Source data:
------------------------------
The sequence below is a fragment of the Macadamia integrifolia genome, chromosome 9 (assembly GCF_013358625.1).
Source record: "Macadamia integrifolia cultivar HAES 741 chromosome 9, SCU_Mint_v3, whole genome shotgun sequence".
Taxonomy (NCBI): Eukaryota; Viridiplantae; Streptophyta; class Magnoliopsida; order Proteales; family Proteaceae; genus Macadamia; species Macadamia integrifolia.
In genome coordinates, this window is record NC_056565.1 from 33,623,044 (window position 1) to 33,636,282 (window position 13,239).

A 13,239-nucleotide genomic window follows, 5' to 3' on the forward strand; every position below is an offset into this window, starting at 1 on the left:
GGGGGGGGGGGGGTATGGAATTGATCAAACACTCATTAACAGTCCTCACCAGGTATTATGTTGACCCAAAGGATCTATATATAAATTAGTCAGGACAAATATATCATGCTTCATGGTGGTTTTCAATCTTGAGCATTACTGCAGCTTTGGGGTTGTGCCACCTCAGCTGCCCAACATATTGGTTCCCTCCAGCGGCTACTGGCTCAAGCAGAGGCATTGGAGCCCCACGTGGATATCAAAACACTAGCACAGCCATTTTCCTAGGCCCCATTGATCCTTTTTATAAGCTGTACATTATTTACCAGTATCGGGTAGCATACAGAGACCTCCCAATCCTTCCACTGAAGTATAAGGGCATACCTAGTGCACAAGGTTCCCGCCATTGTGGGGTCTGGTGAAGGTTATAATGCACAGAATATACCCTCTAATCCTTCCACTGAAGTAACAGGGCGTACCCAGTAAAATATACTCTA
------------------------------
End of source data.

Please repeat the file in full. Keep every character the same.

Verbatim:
The sequence below is a fragment of the Macadamia integrifolia genome, chromosome 9 (assembly GCF_013358625.1).
Source record: "Macadamia integrifolia cultivar HAES 741 chromosome 9, SCU_Mint_v3, whole genome shotgun sequence".
Taxonomy (NCBI): Eukaryota; Viridiplantae; Streptophyta; class Magnoliopsida; order Proteales; family Proteaceae; genus Macadamia; species Macadamia integrifolia.
In genome coordinates, this window is record NC_056565.1 from 33,623,044 (window position 1) to 33,636,282 (window position 13,239).

A 13,239-nucleotide genomic window follows, 5' to 3' on the forward strand; every position below is an offset into this window, starting at 1 on the left:
GGGGGGGGGGGGGTATGGAATTGATCAAACACTCATTAACAGTCCTCACCAGGTATTATGTTGACCCAAAGGATCTATATATAAATTAGTCAGGACAAATATATCATGCTTCATGGTGGTTTTCAATCTTGAGCATTACTGCAGCTTTGGGGTTGTGCCACCTCAGCTGCCCAACATATTGGTTCCCTCCAGCGGCTACTGGCTCAAGCAGAGGCATTGGAGCCCCACGTGGATATCAAAACACTAGCACAGCCATTTTCCTAGGCCCCATTGATCCTTTTTATAAGCTGTACATTATTTACCAGTATCGGGTAGCATACAGAGACCTCCCAATCCTTCCACTGAAGTATAAGGGCATACCTAGTGCACAAGGTTCCCGCCATTGTGGGGTCTGGTGAAGGTTATAATGCACAGAATATACCCTCTAATCCTTCCACTGAAGTAACAGGGCGTACCCAGTAAAATATACTCTA